Garden Island Resort is really nice! It is located right on the coast and is aimed at divers. The regional diving is supposedly otherworldly. But the flora and fauna are also something special. So is navigating with your phone. The 180-degree meridian runs right through Taveuni which is a fun little manmade curiosity. The prime meridian is of course in the UK (GMT). There are 360 degrees around the planet and the 180-degree meridian is as such GMT+12, marking the International Date Line. In other words, midday at GMT is midnight in Fiji. The line literally marks the division between today and yesterday. It is a whacky thing to play around with. As an example, you could imagine me standing on the “today side” at 00.01am as it just became Wednesday. Ultra-wifey lives in Denmark which is at GMT+1. So as my Wednesday has begone, ultra-wifey still has 11 hours left of Tuesday - and with one step I could join her in Tuesday. For some reason the date line messes with GPS. Phil told me that he always warns people not to fly their drones at the resort since more often than not they will not return.


Standing in today at the International Date Line. In reality Fiji "bends" the date line around the island nation to keep the country within the same time zone. But theoretically it would be here.

I too had my issues with getting an exact location on my phone. I have used Google Maps and across the world for navigating. Those two apps have served me well over the years but they were rubbish on Taveuni. Often the apps wouldn’t even open but the main concern was that they definitely couldn’t pinpoint where I was. I didn’t even get access to the offline version most of the time. That made my plans to find my way from the resort to the nearby Water Slides challenging. I knew they weren’t far from the date line sign but it was hopeless to use the maps on my phone. A good old fashioned paper map would have done the job. Well, so does interacting with people. Taveuni Water Slides are a series of relatively flat waterfalls made out of rock so smooth that you can slide down it without feeling any pain. I just wanted to go and see them and be in nature. On my way I asked for direction from many helpful islanders. So much kindness from strangers in this world. At one point I spoke with Mrs. Lite who was standing on her porch. Mrs. Lite insisted that I should come and have a glass of water, so there I sat for a while and enjoyed her company and the view.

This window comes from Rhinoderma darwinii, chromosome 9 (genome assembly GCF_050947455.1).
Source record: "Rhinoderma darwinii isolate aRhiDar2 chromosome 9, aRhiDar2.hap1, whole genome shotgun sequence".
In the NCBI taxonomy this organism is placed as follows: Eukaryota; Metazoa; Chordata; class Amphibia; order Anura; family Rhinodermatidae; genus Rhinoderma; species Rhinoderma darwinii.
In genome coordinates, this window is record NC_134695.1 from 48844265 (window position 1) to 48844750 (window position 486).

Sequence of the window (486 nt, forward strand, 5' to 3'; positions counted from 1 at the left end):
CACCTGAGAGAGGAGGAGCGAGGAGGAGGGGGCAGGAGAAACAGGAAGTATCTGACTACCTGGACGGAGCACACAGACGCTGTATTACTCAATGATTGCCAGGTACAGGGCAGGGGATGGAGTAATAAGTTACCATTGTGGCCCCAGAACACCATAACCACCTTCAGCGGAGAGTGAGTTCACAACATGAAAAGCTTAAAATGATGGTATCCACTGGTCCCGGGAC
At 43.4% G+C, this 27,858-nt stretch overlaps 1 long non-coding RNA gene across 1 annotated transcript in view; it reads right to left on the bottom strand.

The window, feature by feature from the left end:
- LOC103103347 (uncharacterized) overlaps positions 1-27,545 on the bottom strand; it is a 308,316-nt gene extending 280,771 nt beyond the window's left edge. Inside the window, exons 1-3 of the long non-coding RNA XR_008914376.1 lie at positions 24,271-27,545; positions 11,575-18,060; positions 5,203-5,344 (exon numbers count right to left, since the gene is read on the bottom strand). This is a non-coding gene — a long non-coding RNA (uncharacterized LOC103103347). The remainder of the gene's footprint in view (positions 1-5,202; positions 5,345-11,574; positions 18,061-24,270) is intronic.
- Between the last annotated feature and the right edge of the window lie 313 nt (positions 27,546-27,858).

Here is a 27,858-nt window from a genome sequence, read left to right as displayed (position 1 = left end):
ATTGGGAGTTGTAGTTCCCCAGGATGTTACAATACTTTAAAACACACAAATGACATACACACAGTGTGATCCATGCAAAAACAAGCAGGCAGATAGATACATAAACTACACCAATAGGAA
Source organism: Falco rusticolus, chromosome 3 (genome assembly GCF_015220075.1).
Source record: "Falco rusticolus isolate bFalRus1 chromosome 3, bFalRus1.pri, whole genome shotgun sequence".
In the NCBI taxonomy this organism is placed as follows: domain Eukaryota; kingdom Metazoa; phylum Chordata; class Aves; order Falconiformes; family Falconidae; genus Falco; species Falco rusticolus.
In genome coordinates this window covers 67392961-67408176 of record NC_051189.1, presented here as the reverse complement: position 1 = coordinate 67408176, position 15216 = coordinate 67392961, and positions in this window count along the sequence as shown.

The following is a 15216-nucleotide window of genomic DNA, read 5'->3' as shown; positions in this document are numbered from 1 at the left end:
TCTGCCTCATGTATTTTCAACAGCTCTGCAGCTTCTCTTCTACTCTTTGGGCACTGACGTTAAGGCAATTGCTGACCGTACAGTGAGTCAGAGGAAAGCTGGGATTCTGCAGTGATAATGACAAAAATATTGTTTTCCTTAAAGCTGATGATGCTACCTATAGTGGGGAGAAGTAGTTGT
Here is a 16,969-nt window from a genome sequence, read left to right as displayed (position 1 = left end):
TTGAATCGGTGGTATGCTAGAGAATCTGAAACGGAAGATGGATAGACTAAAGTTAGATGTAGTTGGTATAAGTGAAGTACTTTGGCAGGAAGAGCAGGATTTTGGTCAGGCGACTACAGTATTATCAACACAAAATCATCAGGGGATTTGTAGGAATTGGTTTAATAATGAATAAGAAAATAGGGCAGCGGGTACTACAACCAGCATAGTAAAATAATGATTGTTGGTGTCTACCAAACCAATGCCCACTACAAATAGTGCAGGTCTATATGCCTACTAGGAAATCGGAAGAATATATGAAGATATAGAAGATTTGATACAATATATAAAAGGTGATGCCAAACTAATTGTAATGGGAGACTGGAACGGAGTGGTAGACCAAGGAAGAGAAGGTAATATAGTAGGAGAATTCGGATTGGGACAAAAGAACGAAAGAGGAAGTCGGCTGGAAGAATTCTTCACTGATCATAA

Mrs. Lite's porch, Taveuni.

Mrs. Lite then insisted that her son should guide me although the Water Slides were just some 5-minutes away. But she insisted. When she couldn’t reach her son on the phone, she began calling her husband to get through to her son and I began to feel slightly as like a burden. But I was no burden at all. She was just very happy to help and it wasn’t long before her 15-year-old son arrived together with two younger friends. They were full of smiles and were already planning on heading to the falls so it worked out well. I said farewell and thank you to Mrs. Lite and off we went along with a few dogs which followed. While on the way we had some limited conversation but they did understand that I was on my way to every country in the world without flying. This prompted them to ask me if I had met a parade of A-list celebrities which they named one by one. They also wanted to know if I had TikTok and how many followers I might have? Once at the falls the boys convinced me to get in. I really wasn’t planning too, but hey – when in Taveuni. And it was really good fun! The boys had been there hundreds of times and knew all the tricks. They were showing off, jumping into rockpools from high elevation, and sliding down the falls head first or standing up (which looked cool).


Taveuni Water Slides. You can slide ALL THE WAY down. These boys were amazing! :)